Thursday, November 8, 2007

pedaling through life

I did a 14 mile ride this morning. it's a regular weekly ride. I met up with a friend who lives near me and we rode about a mile over to a local coffee house. There we met about a dozen other riders and then set out on a 12 mile loop that takes us around and into Griffith Park and then up from the valley side, over the crest of the hill and then down the Hollywood side, past the Griffith observatory and the Greek theater, and back to the coffee house for a coffee and croissant before cycling home.

Although I've been a cyclist for over four years now I'm still learning new things. Today I concentrated on two cycling skills I already knew were good techniques but haven't been consciouly putting into place. One is to try and pedal at a constant revolution per minute, using the gears to accomodate for the change in terrain but always pedaling at the same speed, and in particular avoiding coasting. It's easier on the body to get set into a constant rhythm rather than starting and stopping all the time. The other skill I'm working on is trying to spend more time in lower gears. It's a common mistake of new riders to use higher gears which gives both a satisfying sense of pushing (which is actually wearing you out) and the speed that comes from a little push translating into a lot of forward motion. But a bike is actually designed to be very efficient. Staying in lower gears and "spinning" the pedals allows you to save your energy for when you really need it, and not tire yourself out early on a long ride.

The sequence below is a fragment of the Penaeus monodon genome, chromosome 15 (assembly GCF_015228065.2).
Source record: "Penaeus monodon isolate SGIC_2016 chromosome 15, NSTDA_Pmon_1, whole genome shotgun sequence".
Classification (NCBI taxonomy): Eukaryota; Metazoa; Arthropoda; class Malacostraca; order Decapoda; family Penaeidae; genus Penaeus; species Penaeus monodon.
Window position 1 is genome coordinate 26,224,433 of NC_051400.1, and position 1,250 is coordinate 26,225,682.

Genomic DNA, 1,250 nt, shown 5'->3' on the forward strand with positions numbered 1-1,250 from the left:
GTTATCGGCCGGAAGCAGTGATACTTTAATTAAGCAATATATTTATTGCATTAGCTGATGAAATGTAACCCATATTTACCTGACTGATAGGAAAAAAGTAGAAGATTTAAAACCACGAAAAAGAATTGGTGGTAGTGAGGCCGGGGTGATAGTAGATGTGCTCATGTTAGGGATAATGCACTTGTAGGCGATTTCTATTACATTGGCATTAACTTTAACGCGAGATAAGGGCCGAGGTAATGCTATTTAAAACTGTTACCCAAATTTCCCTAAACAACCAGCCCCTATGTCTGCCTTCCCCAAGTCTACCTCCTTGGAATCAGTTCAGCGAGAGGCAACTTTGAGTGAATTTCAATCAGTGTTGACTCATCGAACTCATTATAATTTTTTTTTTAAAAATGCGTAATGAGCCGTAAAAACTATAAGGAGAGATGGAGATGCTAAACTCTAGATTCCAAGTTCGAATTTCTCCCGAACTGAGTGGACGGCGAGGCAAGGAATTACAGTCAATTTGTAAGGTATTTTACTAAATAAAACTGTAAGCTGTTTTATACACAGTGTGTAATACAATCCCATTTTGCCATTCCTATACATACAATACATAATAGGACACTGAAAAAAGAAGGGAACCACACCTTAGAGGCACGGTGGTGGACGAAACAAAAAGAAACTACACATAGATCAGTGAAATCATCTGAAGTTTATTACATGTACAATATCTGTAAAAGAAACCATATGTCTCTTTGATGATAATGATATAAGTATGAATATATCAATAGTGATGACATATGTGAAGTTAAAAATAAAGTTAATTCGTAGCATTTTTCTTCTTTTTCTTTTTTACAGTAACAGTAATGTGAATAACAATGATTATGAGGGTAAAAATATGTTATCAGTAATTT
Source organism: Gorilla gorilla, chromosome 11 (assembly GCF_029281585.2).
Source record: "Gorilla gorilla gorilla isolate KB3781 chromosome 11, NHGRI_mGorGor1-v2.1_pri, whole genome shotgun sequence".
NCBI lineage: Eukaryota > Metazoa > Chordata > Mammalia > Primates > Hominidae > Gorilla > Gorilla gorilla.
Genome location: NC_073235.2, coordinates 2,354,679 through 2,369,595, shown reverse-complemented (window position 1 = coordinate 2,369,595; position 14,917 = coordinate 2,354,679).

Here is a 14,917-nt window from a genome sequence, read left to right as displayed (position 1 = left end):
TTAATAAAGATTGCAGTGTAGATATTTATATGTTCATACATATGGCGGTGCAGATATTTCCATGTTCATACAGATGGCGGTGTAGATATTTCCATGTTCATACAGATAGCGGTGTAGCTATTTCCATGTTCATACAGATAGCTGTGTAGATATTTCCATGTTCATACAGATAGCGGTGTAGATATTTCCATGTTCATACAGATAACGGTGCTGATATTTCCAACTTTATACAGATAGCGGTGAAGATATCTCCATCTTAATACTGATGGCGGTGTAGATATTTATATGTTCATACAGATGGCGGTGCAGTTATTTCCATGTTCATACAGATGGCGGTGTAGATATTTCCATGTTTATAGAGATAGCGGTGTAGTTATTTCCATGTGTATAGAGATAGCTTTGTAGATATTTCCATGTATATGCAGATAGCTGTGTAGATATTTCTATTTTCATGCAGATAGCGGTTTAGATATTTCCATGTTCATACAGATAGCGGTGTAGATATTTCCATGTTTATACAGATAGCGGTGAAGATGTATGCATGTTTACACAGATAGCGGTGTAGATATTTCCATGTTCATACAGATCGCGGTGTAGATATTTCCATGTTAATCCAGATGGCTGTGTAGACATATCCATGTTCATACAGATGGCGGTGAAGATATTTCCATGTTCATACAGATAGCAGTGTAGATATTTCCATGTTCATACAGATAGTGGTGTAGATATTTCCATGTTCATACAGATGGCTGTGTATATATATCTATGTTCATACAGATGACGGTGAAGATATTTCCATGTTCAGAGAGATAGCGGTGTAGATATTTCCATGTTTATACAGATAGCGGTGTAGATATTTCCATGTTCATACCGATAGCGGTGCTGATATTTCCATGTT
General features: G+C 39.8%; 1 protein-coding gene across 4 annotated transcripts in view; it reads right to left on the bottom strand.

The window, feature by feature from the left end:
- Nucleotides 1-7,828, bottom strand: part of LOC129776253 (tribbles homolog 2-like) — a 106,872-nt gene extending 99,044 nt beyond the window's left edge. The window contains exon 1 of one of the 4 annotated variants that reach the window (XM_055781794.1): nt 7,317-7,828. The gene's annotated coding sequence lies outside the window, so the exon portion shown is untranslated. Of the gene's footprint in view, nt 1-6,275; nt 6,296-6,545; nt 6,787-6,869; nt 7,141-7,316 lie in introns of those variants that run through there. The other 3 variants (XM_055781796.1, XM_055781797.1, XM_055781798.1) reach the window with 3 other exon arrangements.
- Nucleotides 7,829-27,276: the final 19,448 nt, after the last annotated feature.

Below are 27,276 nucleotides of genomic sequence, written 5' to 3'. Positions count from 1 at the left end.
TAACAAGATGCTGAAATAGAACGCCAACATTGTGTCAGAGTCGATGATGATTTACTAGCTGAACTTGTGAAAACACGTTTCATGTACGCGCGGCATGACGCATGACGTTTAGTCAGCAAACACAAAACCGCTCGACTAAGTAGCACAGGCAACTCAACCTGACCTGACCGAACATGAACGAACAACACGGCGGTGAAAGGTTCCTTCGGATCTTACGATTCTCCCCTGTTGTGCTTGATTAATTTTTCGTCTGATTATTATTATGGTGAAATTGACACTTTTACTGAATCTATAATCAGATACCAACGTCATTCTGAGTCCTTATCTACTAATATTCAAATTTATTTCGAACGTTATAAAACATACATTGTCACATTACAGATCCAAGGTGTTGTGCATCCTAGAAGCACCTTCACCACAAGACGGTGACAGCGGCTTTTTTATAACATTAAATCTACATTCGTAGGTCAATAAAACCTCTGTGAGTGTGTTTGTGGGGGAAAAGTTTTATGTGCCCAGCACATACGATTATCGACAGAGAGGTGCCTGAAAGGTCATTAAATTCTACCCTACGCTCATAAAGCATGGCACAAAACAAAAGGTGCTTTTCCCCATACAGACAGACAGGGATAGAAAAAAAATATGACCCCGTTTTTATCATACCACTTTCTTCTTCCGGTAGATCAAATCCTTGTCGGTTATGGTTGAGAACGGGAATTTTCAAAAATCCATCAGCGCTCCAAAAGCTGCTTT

Life is the same way. The key is not to wear yourself out inventing stressful situations just for the excitement of the drama and the satisfaction of seeing how much anxiety you can take. Neither when times are easy should we lay off engagement with life. Don't coast, keep pedaling, but don't pedal harder than you need to.

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